Just a quickie from me today

Songs that are perfect. One of the red-flaggest formulations in music criticism is "Words cannot describe this." While we're all occasionally confronted with songs that stop language dead in its tracks, it seems fair to say that if you're getting paid to write about bands you like and want to be taken seriously, you might want to go ahead and give it a shot. While, as a critic, it would be poor form for me to say a song is "perfect" without plenty of supporting evidence (and probably not even then), when I blog I'm writing as a fan , and damn, it feels good to be able to make fanboyish, outrageous, unsupported claims without shoring them up a million ways from Tuesday. That's why I'm not going to take the time to try and locate the perfection of Life Without Buildings's "The Leanover" at some nexus of its exuberant word collage and soap-bubble guitar clouds; I'm not going to dwell upon exactly what makes the vocals on Antony and the Johnsons's "Hope There's Someone" seem to enter the body through the spinal cord rather than the ear canal; I'm not going speculate on how the perfect "ba-ba-ba-bas" at the end of The Lucksmiths's "The Music Next Door" retroactively idealize the rest of the song. I'm going to shove them into your hands with a quivering, almost frantic gaze, and say, "Dude, you gotta check this out." If you've never heard these, congratulations: One of them is your new favorite song.

People often describe DJ Premier's signature style as The Brooklyn Sound.

The sound of the Brooklyn I live in, is an imperious rattle; the sound of 12 Maclaren Rally Twin tires bearing down across bluestone. It's the sound of corduroy upon corduroy as boyish lesbians shuffle past.

The sound of Premo's Brooklyn is fortunately a whole lot grittier. It's one of contending layered beats, muffled bass, loops slipping and scratching, jazz piano filtered to echo and ping like it was canned in a submarine. Premier doesn't build his samples around a single, dominant riff. He approaches his productions like a junkyard sculptor, stripping his source material down for parts, cutting and chopping and reassembling the sounds, harnessing them into halting, hustling Frankensteins. And if cooking is more your metaphor, then DJ Premier is Hip-Hop's Iron Chef. All challengers start with the same ingredients, but his platters just come out tastier.

"Red Alert Chant"

This promo for 98.7 KISS FM, where DJ Red Alert held court for a decade or so, is textbook Premier.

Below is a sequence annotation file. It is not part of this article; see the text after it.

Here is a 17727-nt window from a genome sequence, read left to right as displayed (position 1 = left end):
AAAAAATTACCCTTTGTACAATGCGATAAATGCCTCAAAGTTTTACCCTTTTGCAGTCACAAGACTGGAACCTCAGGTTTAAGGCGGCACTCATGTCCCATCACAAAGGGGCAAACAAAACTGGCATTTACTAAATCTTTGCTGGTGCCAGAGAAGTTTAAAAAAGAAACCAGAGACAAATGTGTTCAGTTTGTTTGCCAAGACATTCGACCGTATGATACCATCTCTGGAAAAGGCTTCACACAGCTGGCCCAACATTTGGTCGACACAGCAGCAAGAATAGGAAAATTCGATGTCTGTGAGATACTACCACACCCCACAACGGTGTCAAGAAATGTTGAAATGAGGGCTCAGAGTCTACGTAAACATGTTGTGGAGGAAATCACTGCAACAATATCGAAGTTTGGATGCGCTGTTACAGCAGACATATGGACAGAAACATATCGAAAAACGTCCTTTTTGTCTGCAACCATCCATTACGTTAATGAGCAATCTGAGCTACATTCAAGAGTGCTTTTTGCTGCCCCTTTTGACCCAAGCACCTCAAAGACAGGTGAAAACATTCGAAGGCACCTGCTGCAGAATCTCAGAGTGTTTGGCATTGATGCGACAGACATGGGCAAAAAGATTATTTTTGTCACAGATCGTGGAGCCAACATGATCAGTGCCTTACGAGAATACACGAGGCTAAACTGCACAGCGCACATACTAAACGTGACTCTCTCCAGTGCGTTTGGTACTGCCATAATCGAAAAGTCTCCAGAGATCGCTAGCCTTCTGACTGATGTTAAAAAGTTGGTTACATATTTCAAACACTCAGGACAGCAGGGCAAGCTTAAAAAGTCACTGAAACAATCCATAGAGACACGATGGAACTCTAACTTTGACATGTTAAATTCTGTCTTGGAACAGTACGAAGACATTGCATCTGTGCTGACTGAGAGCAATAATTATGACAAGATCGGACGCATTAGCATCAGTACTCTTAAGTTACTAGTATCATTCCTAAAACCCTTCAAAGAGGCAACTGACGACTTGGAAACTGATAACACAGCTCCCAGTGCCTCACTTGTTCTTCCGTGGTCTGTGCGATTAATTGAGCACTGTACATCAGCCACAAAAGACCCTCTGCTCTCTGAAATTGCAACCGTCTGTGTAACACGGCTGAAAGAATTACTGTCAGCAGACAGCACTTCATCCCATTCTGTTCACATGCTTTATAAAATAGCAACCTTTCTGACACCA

"Think Not"

For more on Al' Tariq (formerly Fashion of The Beatnuts) and "Think Not" check out The Broke BBoys who posted it last month:

This cut can be found on the Crooklyn Cuts mixtape (Tape A I think).

"Drive By (Rollin Slow Remix)"

I posted the song "Deeper" by the terrifying lady-gangsta Boss sometime last year.

For ths remix Premier brings together LL Cool J, some humpty-hump and The Six Million Dollar Man. Speaking of which, Boss, aka Lichelle Laws, steps back into the arena with The Six Million Dollar Mixtape.

Here is a great piece on Lichelle in the Metro Times.

In her years away from the rap game, Laws has raised a son and battled diabetes. In dusting off the old alter-ego, perhaps she seeks a return to an innocent and less complicated time... a time of murder and paranoid despair.

"A Word to the Conscious"

London's Cookie Crew try their hand at conscious rap. You know its conscious rap cuz the appeals to togetherness are warmed-over, the rhymes don't rhyme, and the word "conscious" is in the songs title.

From a Pound Magazine interview, Premier on Biggie:

"Biggie opened up for us when we did a show at Virginia State: It was me and Jeru the Damaja, Pete Rock. And we woke up early that morning to knock on Biggie's room to see if he's gonna follow us back to New York. And I knock on his door, and he opens the door buck-naked in his boxer drawers with a bucket of chicken. And Jeru says, "Yo, you need to stop eatin' all of that meat, man. You need to go vegetarian." Big was like, "Yo, my name is Biggie, not Barkim." Barkim is like a God name for people who don't eat flesh and stuff like that. So it's funny to see Big there topless, big ol' titties hanging out, and no shame."

For you aspiring DJs: a must read article from Remix on Premier's studio techniques.